The recent Amazon Web Services (AWS) outage affected more than 30% of the internet. The issue was with the Simple Storage Service (S3) in the US-EAST-1 region. For instance, during the outage, users were unable to upload files and code snippets to Slack, because Slack uses AWS S3 to store the file uploads.
So, what can you do to protect your own cloud app from an outage such as this? The solution is multi-tiered and dependent on your cloud management strategy. Check out Andy Frank’s blog: The Fallout from Amazon’s S3 Failure for two ways organizations approach their cloud management strategy.
If you are using AWS you may want to consider these 3 tips:
- US-EAST-1 Dependence. First, you should know that the US-EAST-1 region is often used by Amazon to roll out and test new features, so it may be more prone to issues like this. The first step in protecting your site or app may be to simply deploy it in a different region.
- Geographic Redundancy. That is probably not enough, though, since it would still be possible for a regional outage to take out your services, so you should look at the next step: geographic redundancy. Deploying your stack to multiple AWS regions and configuring a load balancer (AWS Elastic Load Balancer, or ELB) to switch between them mitigates the risk of a failure when a specific region is not available.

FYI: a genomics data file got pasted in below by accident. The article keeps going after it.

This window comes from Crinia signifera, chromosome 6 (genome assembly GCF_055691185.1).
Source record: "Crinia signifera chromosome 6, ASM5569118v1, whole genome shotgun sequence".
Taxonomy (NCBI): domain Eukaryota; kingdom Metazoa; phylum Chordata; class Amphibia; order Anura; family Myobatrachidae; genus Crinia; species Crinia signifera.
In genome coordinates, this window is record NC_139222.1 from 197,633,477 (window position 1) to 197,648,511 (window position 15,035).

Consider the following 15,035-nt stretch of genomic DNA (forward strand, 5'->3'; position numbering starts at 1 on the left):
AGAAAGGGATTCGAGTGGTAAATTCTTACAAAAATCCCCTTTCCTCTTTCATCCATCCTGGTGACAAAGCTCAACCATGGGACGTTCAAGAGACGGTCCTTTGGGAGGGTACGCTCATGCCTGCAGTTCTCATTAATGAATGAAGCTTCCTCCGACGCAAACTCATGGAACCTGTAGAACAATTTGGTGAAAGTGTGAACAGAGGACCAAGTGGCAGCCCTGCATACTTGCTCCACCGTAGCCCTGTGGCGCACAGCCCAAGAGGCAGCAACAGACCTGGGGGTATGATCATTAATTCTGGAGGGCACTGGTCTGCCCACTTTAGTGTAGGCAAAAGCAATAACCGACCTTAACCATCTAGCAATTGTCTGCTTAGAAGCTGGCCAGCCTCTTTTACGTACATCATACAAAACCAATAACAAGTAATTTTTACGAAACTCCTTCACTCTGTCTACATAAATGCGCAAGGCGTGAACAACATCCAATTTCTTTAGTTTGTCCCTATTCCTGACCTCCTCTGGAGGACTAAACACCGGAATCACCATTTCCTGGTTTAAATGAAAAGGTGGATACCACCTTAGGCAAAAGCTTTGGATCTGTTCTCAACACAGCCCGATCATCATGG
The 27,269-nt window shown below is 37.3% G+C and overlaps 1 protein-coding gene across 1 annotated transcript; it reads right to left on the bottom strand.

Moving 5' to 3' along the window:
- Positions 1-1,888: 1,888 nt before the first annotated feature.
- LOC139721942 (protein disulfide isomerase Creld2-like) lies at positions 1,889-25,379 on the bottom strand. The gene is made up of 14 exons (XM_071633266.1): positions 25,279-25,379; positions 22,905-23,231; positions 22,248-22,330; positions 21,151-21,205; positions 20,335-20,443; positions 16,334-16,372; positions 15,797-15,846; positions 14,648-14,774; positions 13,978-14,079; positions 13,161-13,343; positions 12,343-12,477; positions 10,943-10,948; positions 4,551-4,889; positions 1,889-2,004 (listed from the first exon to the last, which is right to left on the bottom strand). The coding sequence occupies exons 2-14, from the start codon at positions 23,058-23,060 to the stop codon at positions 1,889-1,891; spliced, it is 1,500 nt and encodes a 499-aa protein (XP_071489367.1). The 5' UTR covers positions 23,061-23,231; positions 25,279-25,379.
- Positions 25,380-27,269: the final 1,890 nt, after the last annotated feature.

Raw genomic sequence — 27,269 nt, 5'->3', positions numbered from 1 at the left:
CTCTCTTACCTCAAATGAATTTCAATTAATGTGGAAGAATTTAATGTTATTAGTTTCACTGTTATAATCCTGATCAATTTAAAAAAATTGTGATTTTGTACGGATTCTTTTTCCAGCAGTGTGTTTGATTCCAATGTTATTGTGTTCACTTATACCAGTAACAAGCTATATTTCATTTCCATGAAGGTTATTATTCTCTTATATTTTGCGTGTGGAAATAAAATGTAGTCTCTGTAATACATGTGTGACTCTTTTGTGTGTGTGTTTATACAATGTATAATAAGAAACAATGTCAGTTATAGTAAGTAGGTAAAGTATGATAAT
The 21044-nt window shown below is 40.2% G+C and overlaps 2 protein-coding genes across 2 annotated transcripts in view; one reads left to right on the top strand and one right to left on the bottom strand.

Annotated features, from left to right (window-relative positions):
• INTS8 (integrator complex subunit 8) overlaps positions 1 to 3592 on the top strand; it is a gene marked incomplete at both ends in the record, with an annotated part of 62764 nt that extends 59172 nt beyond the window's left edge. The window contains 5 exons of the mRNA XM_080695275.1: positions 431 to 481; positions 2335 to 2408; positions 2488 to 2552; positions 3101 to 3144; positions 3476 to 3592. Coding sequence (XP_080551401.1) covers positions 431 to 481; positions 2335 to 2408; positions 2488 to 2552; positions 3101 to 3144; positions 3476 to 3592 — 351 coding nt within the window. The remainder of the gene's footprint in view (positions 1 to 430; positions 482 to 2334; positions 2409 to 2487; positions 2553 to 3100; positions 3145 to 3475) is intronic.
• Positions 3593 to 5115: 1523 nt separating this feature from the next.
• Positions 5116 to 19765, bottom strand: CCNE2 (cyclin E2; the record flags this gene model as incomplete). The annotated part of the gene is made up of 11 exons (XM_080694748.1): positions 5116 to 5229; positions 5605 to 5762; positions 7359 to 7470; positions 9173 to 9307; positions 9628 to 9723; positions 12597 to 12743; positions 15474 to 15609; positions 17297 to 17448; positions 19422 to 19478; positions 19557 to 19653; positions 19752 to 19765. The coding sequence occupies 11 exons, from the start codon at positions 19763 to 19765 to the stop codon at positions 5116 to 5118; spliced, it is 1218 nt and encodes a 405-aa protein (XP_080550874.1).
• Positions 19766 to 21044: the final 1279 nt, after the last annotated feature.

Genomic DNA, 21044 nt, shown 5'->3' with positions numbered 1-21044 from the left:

- Multi-Platform Solutions. Even with geographic redundancy in place, you’re still not out of the woods. If the entire AWS system is down, then no matter how many AWS regions you have your stack deployed to, you are still out of service. The final stage in protecting your cloud-based solution is to have a redundant infrastructure ready to go, either with another cloud provider, such as Microsoft Azure, a hardware hosting provider like Rackspace, or even an on-premises solution.
If you are wondering how to best manage your cloud solutions, we can help assess and recommend and implement a strategy that optimizes up time, balances your budget and provides contingencies for whatever the future may hold.